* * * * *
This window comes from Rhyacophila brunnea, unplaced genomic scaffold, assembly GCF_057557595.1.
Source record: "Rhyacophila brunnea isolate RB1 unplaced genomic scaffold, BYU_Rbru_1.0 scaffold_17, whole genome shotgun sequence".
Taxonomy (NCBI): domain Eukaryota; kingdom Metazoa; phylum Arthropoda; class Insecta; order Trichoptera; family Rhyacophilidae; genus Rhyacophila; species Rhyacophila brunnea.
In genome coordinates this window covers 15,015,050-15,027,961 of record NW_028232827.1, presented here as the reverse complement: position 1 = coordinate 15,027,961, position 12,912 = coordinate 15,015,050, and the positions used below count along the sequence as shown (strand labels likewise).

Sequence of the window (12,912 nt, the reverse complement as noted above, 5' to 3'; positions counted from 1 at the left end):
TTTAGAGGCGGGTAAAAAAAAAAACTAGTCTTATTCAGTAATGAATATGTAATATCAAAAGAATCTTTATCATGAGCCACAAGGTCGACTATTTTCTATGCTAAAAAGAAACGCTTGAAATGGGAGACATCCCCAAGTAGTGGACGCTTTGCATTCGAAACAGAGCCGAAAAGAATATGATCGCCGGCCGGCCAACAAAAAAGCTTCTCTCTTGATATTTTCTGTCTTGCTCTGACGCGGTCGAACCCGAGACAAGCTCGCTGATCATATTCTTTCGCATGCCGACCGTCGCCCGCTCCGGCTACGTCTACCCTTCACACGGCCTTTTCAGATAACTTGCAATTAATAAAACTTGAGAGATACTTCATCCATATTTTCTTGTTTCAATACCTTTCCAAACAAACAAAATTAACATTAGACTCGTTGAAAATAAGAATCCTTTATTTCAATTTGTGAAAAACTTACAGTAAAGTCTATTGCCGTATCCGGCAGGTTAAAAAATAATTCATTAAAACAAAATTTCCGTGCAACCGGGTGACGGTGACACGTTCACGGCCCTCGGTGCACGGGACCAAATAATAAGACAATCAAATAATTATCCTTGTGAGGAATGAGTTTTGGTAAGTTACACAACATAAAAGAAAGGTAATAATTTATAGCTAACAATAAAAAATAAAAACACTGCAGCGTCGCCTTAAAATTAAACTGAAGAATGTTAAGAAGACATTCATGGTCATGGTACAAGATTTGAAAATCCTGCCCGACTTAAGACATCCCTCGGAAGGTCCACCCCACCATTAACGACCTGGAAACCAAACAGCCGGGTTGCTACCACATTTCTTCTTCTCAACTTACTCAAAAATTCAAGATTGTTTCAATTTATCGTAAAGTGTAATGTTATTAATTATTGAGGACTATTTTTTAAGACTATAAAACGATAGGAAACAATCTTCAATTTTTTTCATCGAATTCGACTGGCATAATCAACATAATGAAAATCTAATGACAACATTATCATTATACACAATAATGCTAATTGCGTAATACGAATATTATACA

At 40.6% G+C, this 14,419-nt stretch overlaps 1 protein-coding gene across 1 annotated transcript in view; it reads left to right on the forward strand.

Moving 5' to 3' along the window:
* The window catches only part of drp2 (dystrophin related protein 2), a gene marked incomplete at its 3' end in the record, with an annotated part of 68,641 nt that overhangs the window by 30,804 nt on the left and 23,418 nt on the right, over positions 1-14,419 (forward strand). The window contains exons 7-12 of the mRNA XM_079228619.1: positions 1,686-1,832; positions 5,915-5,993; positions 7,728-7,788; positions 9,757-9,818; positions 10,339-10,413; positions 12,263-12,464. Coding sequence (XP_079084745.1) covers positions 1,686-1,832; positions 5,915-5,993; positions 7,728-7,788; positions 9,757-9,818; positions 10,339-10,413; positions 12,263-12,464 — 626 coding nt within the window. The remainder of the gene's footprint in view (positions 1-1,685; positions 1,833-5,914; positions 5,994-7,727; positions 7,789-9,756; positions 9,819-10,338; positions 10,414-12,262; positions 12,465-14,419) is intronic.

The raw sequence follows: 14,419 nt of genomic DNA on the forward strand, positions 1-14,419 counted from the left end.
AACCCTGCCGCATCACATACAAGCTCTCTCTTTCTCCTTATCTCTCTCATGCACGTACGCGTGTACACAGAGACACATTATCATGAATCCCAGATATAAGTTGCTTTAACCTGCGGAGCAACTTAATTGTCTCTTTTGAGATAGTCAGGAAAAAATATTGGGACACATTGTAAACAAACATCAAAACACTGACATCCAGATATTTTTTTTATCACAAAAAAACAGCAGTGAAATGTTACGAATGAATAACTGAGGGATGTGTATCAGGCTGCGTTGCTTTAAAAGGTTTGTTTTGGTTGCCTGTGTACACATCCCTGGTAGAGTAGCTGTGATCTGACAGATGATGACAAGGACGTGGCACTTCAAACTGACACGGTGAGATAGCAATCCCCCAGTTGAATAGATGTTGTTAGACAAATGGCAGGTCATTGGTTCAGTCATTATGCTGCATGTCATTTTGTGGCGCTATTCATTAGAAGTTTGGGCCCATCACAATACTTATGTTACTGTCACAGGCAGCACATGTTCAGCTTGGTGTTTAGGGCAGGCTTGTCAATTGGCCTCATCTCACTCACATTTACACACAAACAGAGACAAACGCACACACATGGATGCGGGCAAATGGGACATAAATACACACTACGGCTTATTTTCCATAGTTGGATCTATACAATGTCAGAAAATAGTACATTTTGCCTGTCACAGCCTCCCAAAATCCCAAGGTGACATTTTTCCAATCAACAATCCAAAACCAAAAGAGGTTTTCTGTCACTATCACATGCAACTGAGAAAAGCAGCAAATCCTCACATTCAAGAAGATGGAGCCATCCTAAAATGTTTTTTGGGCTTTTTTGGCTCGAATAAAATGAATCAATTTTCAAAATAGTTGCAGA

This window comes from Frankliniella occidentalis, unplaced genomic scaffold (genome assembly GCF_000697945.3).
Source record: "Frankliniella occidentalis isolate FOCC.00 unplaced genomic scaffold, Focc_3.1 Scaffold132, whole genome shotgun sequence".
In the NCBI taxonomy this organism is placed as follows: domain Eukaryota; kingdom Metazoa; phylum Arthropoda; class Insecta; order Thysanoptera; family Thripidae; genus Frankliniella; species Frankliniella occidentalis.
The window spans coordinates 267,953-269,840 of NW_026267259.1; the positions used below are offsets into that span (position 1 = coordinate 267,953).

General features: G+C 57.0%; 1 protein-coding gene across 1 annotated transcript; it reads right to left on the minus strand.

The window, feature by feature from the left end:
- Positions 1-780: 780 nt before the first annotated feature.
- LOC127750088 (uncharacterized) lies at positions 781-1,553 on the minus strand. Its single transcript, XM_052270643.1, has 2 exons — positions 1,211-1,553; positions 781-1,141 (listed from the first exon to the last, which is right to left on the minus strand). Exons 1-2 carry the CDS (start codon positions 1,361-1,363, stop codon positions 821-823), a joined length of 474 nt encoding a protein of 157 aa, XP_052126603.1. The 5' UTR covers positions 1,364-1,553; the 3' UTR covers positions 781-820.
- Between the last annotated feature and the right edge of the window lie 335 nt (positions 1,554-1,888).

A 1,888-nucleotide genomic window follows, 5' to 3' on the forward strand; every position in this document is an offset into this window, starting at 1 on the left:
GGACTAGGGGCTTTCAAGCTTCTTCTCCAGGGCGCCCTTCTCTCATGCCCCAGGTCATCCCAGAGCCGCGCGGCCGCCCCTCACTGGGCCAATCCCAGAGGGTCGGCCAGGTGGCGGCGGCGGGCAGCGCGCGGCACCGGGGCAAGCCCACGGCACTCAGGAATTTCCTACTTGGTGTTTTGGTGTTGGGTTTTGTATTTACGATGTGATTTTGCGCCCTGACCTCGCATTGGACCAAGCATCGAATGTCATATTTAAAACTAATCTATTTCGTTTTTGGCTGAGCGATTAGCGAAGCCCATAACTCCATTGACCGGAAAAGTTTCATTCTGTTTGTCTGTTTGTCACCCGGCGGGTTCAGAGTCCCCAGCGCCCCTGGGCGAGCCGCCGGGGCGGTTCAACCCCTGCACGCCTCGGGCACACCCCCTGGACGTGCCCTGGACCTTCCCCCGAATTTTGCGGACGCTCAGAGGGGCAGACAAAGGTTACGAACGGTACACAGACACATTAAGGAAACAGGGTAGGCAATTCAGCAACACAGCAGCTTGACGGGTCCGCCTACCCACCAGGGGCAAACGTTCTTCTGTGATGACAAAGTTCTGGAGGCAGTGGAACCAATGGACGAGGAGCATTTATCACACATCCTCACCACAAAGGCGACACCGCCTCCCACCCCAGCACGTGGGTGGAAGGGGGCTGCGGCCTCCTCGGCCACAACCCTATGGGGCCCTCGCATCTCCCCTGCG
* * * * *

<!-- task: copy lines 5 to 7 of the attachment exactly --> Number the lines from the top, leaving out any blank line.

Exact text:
Sequence of the window (12,912 nt, the reverse complement as noted above, 5' to 3'; positions counted from 1 at the left end):
TTTAGAGGCGGGTAAAAAAAAAAACTAGTCTTATTCAGTAATGAATATGTAATATCAAAAGAATCTTTATCATGAGCCACAAGGTCGACTATTTTCTATGCTAAAAAGAAACGCTTGAAATGGGAGACATCCCCAAGTAGTGGACGCTTTGCATTCGAAACAGAGCCGAAAAGAATATGATCGCCGGCCGGCCAACAAAAAAGCTTCTCTCTTGATATTTTCTGTCTTGCTCTGACGCGGTCGAACCCGAGACAAGCTCGCTGATCATATTCTTTCGCATGCCGACCGTCGCCCGCTCCGGCTACGTCTACCCTTCACACGGCCTTTTCAGATAACTTGCAATTAATAAAACTTGAGAGATACTTCATCCATATTTTCTTGTTTCAATACCTTTCCAAACAAACAAAATTAACATTAGACTCGTTGAAAATAAGAATCCTTTATTTCAATTTGTGAAAAACTTACAGTAAAGTCTATTGCCGTATCCGGCAGGTTAAAAAATAATTCATTAAAACAAAATTTCCGTGCAACCGGGTGACGGTGACACGTTCACGGCCCTCGGTGCACGGGACCAAATAATAAGACAATCAAATAATTATCCTTGTGAGGAATGAGTTTTGGTAAGTTACACAACATAAAAGAAAGGTAATAATTTATAGCTAACAATAAAAAATAAAAACACTGCAGCGTCGCCTTAAAATTAAACTGAAGAATGTTAAGAAGACATTCATGGTCATGGTACAAGATTTGAAAATCCTGCCCGACTTAAGACATCCCTCGGAAGGTCCACCCCACCATTAACGACCTGGAAACCAAACAGCCGGGTTGCTACCACATTTCTTCTTCTCAACTTACTCAAAAATTCAAGATTGTTTCAATTTATCGTAAAGTGTAATGTTATTAATTATTGAGGACTATTTTTTAAGACTATAAAACGATAGGAAACAATCTTCAATTTTTTTCATCGAATTCGACTGGCATAATCAACATAATGAAAATCTAATGACAACATTATCATTATACACAATAATGCTAATTGCGTAATACGAATATTATACA

At 40.6% G+C, this 14,419-nt stretch overlaps 1 protein-coding gene across 1 annotated transcript in view; it reads left to right on the forward strand.